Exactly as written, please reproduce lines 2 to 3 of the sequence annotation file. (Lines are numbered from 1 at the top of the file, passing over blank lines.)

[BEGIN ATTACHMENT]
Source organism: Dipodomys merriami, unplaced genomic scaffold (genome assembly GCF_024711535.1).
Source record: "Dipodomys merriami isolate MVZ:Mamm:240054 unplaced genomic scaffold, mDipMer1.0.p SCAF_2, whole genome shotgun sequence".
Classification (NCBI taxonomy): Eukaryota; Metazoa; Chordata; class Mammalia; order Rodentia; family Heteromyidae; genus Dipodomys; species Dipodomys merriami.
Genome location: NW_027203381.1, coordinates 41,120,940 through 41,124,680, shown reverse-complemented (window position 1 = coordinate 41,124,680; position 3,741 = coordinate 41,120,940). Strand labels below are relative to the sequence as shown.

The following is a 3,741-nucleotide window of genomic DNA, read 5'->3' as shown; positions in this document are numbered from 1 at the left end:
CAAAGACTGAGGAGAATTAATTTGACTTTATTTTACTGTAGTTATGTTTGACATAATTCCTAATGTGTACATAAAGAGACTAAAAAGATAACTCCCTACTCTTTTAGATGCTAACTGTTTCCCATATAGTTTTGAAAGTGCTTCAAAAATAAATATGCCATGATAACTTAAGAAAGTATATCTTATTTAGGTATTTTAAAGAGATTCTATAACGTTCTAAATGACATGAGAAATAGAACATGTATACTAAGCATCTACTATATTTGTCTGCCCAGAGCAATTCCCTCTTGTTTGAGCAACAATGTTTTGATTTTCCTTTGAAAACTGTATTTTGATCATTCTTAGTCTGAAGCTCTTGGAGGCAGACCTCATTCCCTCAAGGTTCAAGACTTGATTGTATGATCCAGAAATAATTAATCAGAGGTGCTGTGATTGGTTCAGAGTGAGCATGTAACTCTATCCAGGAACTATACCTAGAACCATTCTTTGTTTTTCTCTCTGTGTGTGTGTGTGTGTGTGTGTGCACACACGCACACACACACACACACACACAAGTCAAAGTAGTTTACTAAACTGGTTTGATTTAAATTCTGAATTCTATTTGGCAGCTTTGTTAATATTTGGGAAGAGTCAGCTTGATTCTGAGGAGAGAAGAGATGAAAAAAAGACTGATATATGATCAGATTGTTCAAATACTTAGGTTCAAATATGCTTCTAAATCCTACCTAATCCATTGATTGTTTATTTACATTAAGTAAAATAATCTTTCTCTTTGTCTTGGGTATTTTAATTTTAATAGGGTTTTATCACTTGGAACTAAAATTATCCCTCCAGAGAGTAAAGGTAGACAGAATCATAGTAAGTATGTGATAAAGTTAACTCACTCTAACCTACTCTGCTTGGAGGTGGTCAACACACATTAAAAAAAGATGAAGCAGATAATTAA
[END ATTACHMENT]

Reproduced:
Source record: "Dipodomys merriami isolate MVZ:Mamm:240054 unplaced genomic scaffold, mDipMer1.0.p SCAF_2, whole genome shotgun sequence".
Classification (NCBI taxonomy): Eukaryota; Metazoa; Chordata; class Mammalia; order Rodentia; family Heteromyidae; genus Dipodomys; species Dipodomys merriami.